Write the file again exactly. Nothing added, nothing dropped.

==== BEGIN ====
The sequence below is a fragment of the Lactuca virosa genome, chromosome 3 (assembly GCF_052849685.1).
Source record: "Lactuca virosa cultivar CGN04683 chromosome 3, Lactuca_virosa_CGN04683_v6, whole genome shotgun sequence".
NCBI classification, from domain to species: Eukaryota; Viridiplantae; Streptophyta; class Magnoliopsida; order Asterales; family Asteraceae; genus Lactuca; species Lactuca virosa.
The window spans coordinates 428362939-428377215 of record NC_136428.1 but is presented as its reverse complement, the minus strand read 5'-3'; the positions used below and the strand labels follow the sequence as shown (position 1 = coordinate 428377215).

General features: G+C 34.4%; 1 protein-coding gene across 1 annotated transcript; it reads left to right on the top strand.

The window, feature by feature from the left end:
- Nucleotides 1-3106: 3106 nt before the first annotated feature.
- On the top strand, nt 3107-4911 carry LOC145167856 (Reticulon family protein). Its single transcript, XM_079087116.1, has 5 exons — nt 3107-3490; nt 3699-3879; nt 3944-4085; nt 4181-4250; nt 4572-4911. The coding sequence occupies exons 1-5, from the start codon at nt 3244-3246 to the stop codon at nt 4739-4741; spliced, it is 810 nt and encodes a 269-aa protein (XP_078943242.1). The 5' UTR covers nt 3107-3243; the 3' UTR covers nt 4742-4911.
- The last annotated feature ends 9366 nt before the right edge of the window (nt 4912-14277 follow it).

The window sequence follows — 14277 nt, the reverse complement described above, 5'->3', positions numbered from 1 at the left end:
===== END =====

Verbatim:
The sequence below is a fragment of the Lactuca virosa genome, chromosome 3 (assembly GCF_052849685.1).
Source record: "Lactuca virosa cultivar CGN04683 chromosome 3, Lactuca_virosa_CGN04683_v6, whole genome shotgun sequence".
NCBI classification, from domain to species: Eukaryota; Viridiplantae; Streptophyta; class Magnoliopsida; order Asterales; family Asteraceae; genus Lactuca; species Lactuca virosa.
The window spans coordinates 428362939-428377215 of record NC_136428.1 but is presented as its reverse complement, the minus strand read 5'-3'; the positions used below and the strand labels follow the sequence as shown (position 1 = coordinate 428377215).

General features: G+C 34.4%; 1 protein-coding gene across 1 annotated transcript; it reads left to right on the top strand.

The window, feature by feature from the left end:
- Nucleotides 1-3106: 3106 nt before the first annotated feature.
- On the top strand, nt 3107-4911 carry LOC145167856 (Reticulon family protein). Its single transcript, XM_079087116.1, has 5 exons — nt 3107-3490; nt 3699-3879; nt 3944-4085; nt 4181-4250; nt 4572-4911. The coding sequence occupies exons 1-5, from the start codon at nt 3244-3246 to the stop codon at nt 4739-4741; spliced, it is 810 nt and encodes a 269-aa protein (XP_078943242.1). The 5' UTR covers nt 3107-3243; the 3' UTR covers nt 4742-4911.
- The last annotated feature ends 9366 nt before the right edge of the window (nt 4912-14277 follow it).

The window sequence follows — 14277 nt, the reverse complement described above, 5'->3', positions numbered from 1 at the left end: